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  • Nutrition: Discussion Questions

    Nutrition 1 Assessment Item 1: Short Answer Questions 1. Define what a nutrient is and discuss the difference between the major macronutrients. The human body uses nutrients for energy, growth and bodily functions. Nutrients come in different types, some that the body requires in smaller amounts and some that the body will need to take in a greater amount of. The nutrients that are required in larger amounts are called macronutrients. The three macronutrients consist of; Carbohydrates, Lipids…

    Words: 1492 - Pages: 6
  • Carbohydrates

    condensation products of two monosaccharide units; examples are maltose and sucrose. A disaccharide is 2 monosaccharides covalently linked molecule. Polysaccharides are polymers consisting of chains of monosaccharide or disaccharide units. Monosaccharides such as glucose and disaccharides such as sucrose are small molecules. Maltose is made by combining two glucose units together. Glucose has six carbons, six oxygens, and twelve…

    Words: 1011 - Pages: 5
  • Starch Digestion Lab

    digestion. The first one was to test for sugar. We used a dropper and measured 2 ml of maltose and 2 ml of benedict’s solution in a pyrex test tube. After, using a test tube holder, we placed the test tube in a boiling water bath and heated for 5 min. After the 5 min, using a test tube holder we removed the test tube from the water bath. We then repeated the same procedure using starch solution instead of maltose. When we did the test for digestion of starch. First, using separate medicine…

    Words: 495 - Pages: 2
  • Iodine Test

    INTRODUCTION The objective of this experiment was to group a variety of samples of matter into subcategories of different macromolecules, which were determined by the use of various tests, as well as designated negative and positive control samples. Chemical samples may be experimentally identified as specific macromolecules through treatment with Benedict’s solution, the iodine test, or the Biuret test; each, when positive, identifying reducing sugars, starch or glycogen, and protein,…

    Words: 1352 - Pages: 6
  • Hydrolysis Of Starch Essay

    The hypothesis was justified based on the observation that the overall average of average colour grades representing the presence of starch molecules in the test solution was the highest at 37°C as 7.2 units, proving that maximum level of maltose and glucose production by α-amylase occurred at this temperature. This was 7.77%, 17.77%, 4.44%, and…

    Words: 1197 - Pages: 5
  • Carbohydrates Research

    Carbohydrates are biological molecules made up of organic substances such as Oxygen, Hydrogen and Carbon ( 2015). They normally have a two to one hydrogen to oxygen ratio and can be classified by the empirical formula Cm (H20)n where m and n could be possibly different. Some biologists refer to carbohydrates as hydrates of carbon and they are technically correct. Alternately, there is no possible empirical formula that can describe lipids. Lipid must be identified…

    Words: 1225 - Pages: 5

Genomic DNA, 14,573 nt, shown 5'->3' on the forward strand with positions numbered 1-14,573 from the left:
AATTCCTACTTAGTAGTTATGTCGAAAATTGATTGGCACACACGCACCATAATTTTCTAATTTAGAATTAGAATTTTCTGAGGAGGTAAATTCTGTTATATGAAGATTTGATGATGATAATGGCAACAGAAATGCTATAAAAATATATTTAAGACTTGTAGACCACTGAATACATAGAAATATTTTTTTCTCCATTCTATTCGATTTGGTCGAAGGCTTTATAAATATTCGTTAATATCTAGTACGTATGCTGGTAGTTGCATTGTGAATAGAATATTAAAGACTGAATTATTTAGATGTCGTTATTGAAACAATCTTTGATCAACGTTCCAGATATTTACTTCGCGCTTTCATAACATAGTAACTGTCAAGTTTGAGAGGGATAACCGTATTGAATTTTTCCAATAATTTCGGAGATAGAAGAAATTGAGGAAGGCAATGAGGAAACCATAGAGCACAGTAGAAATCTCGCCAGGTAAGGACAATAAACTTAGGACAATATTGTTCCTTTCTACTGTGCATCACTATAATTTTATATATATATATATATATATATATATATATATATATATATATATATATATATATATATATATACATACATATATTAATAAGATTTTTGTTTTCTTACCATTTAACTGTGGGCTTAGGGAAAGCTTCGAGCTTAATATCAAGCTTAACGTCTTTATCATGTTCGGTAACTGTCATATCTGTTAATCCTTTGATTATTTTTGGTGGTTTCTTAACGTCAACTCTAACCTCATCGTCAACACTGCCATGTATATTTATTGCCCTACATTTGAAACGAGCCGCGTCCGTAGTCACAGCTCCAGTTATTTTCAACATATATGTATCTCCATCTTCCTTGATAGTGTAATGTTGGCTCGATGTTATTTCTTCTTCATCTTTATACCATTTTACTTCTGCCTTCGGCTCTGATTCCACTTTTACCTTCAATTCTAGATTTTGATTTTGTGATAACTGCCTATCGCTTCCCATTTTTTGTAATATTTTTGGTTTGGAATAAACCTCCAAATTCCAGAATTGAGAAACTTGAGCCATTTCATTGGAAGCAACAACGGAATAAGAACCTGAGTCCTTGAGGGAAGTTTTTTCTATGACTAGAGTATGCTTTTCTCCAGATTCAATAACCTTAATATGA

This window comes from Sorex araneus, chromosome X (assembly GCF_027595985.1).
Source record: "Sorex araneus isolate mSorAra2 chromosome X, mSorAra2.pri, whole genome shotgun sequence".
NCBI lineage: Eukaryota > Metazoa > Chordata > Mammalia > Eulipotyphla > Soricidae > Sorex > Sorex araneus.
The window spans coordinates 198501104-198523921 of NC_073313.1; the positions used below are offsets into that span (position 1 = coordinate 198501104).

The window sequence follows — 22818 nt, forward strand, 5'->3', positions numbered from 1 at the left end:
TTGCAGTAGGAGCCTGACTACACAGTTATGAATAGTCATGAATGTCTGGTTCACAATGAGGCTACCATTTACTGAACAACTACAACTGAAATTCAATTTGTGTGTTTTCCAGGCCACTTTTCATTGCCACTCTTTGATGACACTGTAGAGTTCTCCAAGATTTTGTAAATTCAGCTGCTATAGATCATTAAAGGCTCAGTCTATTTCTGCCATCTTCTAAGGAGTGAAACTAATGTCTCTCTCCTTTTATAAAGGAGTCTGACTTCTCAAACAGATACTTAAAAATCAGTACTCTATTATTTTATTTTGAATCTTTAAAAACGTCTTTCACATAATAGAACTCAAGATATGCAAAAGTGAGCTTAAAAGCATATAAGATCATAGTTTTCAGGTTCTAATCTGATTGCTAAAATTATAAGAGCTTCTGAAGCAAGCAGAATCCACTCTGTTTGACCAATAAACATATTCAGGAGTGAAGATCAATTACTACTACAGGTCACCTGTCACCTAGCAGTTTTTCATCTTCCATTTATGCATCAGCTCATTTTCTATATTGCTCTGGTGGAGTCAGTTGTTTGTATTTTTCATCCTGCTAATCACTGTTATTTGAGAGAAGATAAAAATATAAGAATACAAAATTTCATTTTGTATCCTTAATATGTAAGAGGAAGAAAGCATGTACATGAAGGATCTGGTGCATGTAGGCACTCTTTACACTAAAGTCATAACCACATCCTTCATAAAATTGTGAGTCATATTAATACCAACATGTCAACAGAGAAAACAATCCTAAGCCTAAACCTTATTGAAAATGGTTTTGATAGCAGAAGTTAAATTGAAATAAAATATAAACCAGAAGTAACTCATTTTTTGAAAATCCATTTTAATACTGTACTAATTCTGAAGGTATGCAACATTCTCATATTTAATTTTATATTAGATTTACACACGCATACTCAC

• Amylase's Role In Bread Processing Case Study

    absorb water and form dough and yeast will do the fermentation to sugar that exist and produce carbon dioxide (CO2). Fermentation dough is shown with the dough will expands because of the formation of carbon dioxide that be detained inside the dough. Maltose and glucose is very important as substrate for yeast in dough fermentation process. The addition of glucoamylase it can increasing and fastening the glucose production and it will be used by yeast. Beside then, the addition of glucoamylase…

    Words: 727 - Pages: 3
  • Mate And Fly Perfume: A Comparative Analysis

    ting who organisms will mate with, as shown in the paragraphs Sniffling out a mate, and Fly Perfume. With the ability that bacteria has on mating, it is possible to extend and create a whole new species. When it comes to mating, organisms usually prefer to mate with an organism similar to them. The author believes that a major change with a species could happen because of preference, and natural boundaries. One example of this can be found on page five, “Over time, two isolated groups of a…

    Words: 1822 - Pages: 8
  • Essay On The Effect Of Temperature On Catalytic Activity Of Amylase

    Introduction Catalysts speed up the rate of a reaction without being consumed in the process4. Enzymes are proteins that act as catalysts to a given biochemical reaction4. Enzymes manage to expedite metabolic reactions by lowering the activation energy required for the reaction to proceed4. In ideal conditions, the reactant macromolecule binds and acts on what is referred to as a substrate. However, enzymes require specific conditions specific conditions to perform most effectively4. Enzymes are…

    Words: 1842 - Pages: 7
  • Food Digestion Essay

    Digestion can be described as food being broken down into its most basic and simple components so that we can absorb the nutrients to give us energy and nutrition. Digestion occurs in what is known as the gastrointestinal (GI) tract which consists of the mouth, esophagus, stomach, small intestine, large intestine (colon), and other important organs such as salivary glands, the liver, pancreas, and gallbladder. Digestion first occurs with food entering the mouth. Food is usually comprised of…

    Words: 845 - Pages: 4
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